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Luigi Ray-Montañez
Pop Music Connoisseur
Pop Music Connoisseur

Luigi's posts

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Good food for thought on how to drive innovation in the browser.
The web needs a faster release cycle. "Forward polyfills", are a way for developers to accelerate the evolution of this great platform.

So here's how I think the web should work. Keen to hear your take on these thoughts.

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Update: Top 5 Candidate Search Gains in New Hampshire

In a matter of hours, the results from the first-in-the-nation primary will be announced. Who has the momentum to win this election? Yesterday, we reported internal Google search trends in New Hampshire showed +Jon Huntsman with a post-debate bump (

Comparing searches from today (January 10) to search volumes from before the first debate on Saturday (January 7), +Jon Huntsman is now seeing a whopping 224% increase in traffic, followed by higher numbers from +Newt Gingrich (+92%), +Ron Paul (+88%), +Mitt Romney (+74%), and finally, Rick Santorum (+3%).

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Here's the article I wrote for ACM's XRDS magazine.

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I wrote an article for the upcoming issue of ACM's student magazine, XRDS.

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Remember Jack Abramoff, the lobbyist convicted for mail fraud and conspiracy who was sentenced to several years in jail? Well, Abramoff wrote a book. Several of the early Amazon reviews struck me as a somewhat artificial in tone, so I did a little digging into the reviews at

One reviewer is "Edward Buckham." Looks like he might be a former lobbyist and a former top aide to Tom DeLay. Buckham's company employed Tom DeLay's wife and had to shut down because the firm "was fatally damaged by publicity about the ongoing federal investigation into the affairs of Abramoff," according to the Washington Post: . Buckham doesn't disclose any connection to Abramoff either in his Amazon review of Abramoff's book or in his 1-star review of a different book critical of Abramoff.

Another reviewer is listed as "Donald W Keyser" of Fairfax Station, Virginia. It looks like that's the same Donald Keyser who "pleaded guilty to unauthorized possession of secret documents, and to lying to the Federal Bureau of Investigation regarding his sexual relationship with a Taiwanese intelligence officer" in 2005, according to Wikipedia:

Another reviewer lists their name as "walfredo freitas." There's a "Free Jack Abramoff" page on Facebook at where a "Walfredo De Freitas" praises Abramoff, and the admin for the "Free Jack Abramoff" page is listed as "Walfredo." Walfredo also appears to be a lobbyist, according to

Another reviewer is Vicki Siegel of Bethesda, Maryland. That might be Vicki Siegel Herson, a former lobbyist and one-time legislative aide to Arlen Specter. Specter faced questions that he directed roughly $50 million dollars in earmarks to clients represented by Vicki Siegel's husband, Michael Herson (also a lobbyist) according to the New York Times: It appears that Siegel resumed lobbying in 2011, this time for her husband's firm.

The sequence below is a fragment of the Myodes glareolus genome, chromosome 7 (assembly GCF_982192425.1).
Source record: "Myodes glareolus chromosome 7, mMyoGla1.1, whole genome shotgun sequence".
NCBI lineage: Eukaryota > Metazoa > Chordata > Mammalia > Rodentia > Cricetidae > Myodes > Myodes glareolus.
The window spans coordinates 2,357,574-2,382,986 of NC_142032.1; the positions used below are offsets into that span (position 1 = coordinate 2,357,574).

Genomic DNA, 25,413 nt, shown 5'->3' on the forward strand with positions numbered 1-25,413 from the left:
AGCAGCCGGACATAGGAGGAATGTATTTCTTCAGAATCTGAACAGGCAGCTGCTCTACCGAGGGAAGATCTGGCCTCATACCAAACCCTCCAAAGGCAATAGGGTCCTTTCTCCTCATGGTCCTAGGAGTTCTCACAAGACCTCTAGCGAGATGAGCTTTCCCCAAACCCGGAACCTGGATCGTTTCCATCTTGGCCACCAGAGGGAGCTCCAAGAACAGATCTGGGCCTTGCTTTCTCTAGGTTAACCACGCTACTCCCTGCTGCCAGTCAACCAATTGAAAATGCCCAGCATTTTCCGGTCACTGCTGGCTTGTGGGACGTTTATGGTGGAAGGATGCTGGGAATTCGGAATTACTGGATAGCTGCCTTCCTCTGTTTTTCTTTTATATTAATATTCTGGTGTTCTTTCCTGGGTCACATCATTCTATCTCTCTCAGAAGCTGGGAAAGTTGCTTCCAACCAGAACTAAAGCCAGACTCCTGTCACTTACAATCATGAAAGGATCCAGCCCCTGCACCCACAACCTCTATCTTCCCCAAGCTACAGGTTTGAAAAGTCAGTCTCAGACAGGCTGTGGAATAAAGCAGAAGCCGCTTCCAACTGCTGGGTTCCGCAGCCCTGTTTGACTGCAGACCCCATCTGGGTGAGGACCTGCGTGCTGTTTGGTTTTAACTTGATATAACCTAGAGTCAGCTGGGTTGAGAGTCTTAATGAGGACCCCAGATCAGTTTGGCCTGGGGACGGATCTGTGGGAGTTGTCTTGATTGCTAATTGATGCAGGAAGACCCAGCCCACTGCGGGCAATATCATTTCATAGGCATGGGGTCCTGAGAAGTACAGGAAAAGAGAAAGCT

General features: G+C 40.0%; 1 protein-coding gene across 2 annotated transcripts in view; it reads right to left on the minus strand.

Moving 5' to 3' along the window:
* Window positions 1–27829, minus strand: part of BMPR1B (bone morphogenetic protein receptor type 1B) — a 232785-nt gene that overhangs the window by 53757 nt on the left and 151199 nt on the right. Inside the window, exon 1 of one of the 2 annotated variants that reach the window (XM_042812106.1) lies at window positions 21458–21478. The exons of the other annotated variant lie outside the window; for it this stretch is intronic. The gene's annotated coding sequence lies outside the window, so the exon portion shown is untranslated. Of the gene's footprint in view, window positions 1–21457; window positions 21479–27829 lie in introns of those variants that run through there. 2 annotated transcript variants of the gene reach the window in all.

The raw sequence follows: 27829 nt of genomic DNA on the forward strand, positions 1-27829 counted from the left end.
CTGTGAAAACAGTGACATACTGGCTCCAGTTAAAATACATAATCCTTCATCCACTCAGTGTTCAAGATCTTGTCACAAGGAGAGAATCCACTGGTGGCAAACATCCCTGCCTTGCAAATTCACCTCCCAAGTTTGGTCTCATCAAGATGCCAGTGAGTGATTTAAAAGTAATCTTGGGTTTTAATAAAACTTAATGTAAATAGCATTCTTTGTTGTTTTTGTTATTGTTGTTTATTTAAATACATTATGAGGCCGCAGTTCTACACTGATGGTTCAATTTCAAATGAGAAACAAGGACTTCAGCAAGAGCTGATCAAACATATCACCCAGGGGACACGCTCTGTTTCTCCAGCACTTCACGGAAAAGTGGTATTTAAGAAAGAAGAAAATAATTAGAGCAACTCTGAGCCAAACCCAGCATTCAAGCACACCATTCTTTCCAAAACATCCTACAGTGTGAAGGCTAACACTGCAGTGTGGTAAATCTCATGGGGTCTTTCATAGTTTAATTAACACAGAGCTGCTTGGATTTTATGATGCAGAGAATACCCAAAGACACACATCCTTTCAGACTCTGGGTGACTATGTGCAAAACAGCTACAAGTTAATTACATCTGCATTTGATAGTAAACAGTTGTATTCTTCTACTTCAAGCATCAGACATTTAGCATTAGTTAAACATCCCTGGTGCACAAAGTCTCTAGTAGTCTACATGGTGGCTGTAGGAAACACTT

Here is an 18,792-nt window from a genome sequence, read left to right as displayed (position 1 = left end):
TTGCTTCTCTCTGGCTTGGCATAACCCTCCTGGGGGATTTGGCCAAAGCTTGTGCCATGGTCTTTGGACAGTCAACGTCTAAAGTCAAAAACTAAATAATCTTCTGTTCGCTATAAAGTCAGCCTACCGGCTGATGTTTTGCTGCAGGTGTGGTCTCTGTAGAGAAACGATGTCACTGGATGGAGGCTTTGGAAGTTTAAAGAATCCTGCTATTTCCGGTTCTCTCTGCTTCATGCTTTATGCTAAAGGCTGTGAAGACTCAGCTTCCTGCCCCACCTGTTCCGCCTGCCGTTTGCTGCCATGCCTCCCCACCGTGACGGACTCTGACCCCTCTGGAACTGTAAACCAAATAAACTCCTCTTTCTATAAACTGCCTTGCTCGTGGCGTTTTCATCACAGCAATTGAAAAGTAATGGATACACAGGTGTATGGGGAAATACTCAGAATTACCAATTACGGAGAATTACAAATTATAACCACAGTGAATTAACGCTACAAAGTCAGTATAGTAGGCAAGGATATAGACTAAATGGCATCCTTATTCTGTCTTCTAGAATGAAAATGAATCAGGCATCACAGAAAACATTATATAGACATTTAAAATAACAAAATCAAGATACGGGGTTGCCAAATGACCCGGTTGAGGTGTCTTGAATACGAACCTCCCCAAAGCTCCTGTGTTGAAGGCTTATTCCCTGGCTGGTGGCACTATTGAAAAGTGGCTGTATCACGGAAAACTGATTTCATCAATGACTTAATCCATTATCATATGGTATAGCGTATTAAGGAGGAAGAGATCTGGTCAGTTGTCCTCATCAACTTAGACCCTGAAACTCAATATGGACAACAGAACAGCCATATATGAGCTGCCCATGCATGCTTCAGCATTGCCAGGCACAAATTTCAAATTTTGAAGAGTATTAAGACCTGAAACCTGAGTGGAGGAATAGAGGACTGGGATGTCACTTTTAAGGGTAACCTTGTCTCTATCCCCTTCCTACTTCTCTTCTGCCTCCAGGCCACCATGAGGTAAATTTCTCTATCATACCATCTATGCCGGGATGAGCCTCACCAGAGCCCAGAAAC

These people are of course welcome to their opinion of Abramoff's book, but if any of them knew Abramoff or had connections to him, I wish they had disclosed those relationships in their Amazon reviews. There's also several other 5-star reviews from Amazon profiles like "politico" and "DC Dubious" where the reviewer's identity is not revealed.

Does anyone like +Dan Gillmor or +Jeff Jarvis or +Jay Rosen know someone who could do a proper job of contacting the people involved for comment or asking Amazon to check for shenanigans with Abramoff's Amazon reviews?

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I still really like the Droid series of fonts...
Hello Roboto
When we announced Ice Cream Sandwich I also got a chance to introduce Android’s new typeface Roboto. Today I’d like to talk about how Roboto was born — why we decided to create it, and the design choices we made in the process.

Why replace Droid?
Droid is a great font family which served Android well over the years, but it was designed and optimized for screens that were much lower in pixel density than today’s HD displays. To be legible at smaller sizes, and to avoid turning to anti-aliased grey mush, the letter forms had to be quite dramatic. They had a tall x-height and a very regular rhythm so that they snapped to the pixel grid crisply. The bold variant was significantly wider than the regular text, because when a letter’s vertical strokes are one pixel thick, the only way to be bold is to double! It’s no surprise that on high rez screens, and at larger more dramatic headline sizes, Droid struggled to achieve both the openness and information density we wanted in Ice Cream Sandwich.